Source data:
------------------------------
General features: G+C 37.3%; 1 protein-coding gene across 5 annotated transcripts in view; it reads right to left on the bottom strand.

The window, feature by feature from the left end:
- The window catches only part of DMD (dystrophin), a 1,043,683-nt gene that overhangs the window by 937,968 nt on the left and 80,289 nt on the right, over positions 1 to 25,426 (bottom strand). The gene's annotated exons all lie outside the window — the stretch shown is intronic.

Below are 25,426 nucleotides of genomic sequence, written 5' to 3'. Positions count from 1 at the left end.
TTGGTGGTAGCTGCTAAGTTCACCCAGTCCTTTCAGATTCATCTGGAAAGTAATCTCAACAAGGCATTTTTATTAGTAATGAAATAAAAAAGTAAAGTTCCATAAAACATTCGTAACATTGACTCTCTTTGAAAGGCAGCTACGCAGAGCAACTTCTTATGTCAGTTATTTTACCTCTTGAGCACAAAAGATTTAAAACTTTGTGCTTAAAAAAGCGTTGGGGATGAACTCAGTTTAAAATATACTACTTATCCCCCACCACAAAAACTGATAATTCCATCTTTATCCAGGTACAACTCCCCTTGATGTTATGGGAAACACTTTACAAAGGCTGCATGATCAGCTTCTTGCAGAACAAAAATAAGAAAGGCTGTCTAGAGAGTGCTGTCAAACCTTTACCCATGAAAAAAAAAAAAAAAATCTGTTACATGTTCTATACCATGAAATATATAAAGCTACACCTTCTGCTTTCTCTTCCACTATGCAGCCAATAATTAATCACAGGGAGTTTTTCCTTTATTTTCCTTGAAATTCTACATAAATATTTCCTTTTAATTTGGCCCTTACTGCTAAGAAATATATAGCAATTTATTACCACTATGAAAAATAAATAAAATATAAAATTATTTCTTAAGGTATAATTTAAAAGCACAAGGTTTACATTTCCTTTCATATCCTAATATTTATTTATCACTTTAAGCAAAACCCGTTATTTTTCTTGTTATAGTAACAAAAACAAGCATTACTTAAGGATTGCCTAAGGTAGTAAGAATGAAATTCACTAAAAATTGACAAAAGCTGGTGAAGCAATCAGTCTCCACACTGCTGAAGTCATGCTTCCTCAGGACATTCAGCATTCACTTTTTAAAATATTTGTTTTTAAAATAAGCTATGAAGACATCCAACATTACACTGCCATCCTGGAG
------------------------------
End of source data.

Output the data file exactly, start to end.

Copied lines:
General features: G+C 37.3%; 1 protein-coding gene across 5 annotated transcripts in view; it reads right to left on the bottom strand.

The window, feature by feature from the left end:
- The window catches only part of DMD (dystrophin), a 1,043,683-nt gene that overhangs the window by 937,968 nt on the left and 80,289 nt on the right, over positions 1 to 25,426 (bottom strand). The gene's annotated exons all lie outside the window — the stretch shown is intronic.

Below are 25,426 nucleotides of genomic sequence, written 5' to 3'. Positions count from 1 at the left end.
TTGGTGGTAGCTGCTAAGTTCACCCAGTCCTTTCAGATTCATCTGGAAAGTAATCTCAACAAGGCATTTTTATTAGTAATGAAATAAAAAAGTAAAGTTCCATAAAACATTCGTAACATTGACTCTCTTTGAAAGGCAGCTACGCAGAGCAACTTCTTATGTCAGTTATTTTACCTCTTGAGCACAAAAGATTTAAAACTTTGTGCTTAAAAAAGCGTTGGGGATGAACTCAGTTTAAAATATACTACTTATCCCCCACCACAAAAACTGATAATTCCATCTTTATCCAGGTACAACTCCCCTTGATGTTATGGGAAACACTTTACAAAGGCTGCATGATCAGCTTCTTGCAGAACAAAAATAAGAAAGGCTGTCTAGAGAGTGCTGTCAAACCTTTACCCATGAAAAAAAAAAAAAAAATCTGTTACATGTTCTATACCATGAAATATATAAAGCTACACCTTCTGCTTTCTCTTCCACTATGCAGCCAATAATTAATCACAGGGAGTTTTTCCTTTATTTTCCTTGAAATTCTACATAAATATTTCCTTTTAATTTGGCCCTTACTGCTAAGAAATATATAGCAATTTATTACCACTATGAAAAATAAATAAAATATAAAATTATTTCTTAAGGTATAATTTAAAAGCACAAGGTTTACATTTCCTTTCATATCCTAATATTTATTTATCACTTTAAGCAAAACCCGTTATTTTTCTTGTTATAGTAACAAAAACAAGCATTACTTAAGGATTGCCTAAGGTAGTAAGAATGAAATTCACTAAAAATTGACAAAAGCTGGTGAAGCAATCAGTCTCCACACTGCTGAAGTCATGCTTCCTCAGGACATTCAGCATTCACTTTTTAAAATATTTGTTTTTAAAATAAGCTATGAAGACATCCAACATTACACTGCCATCCTGGAG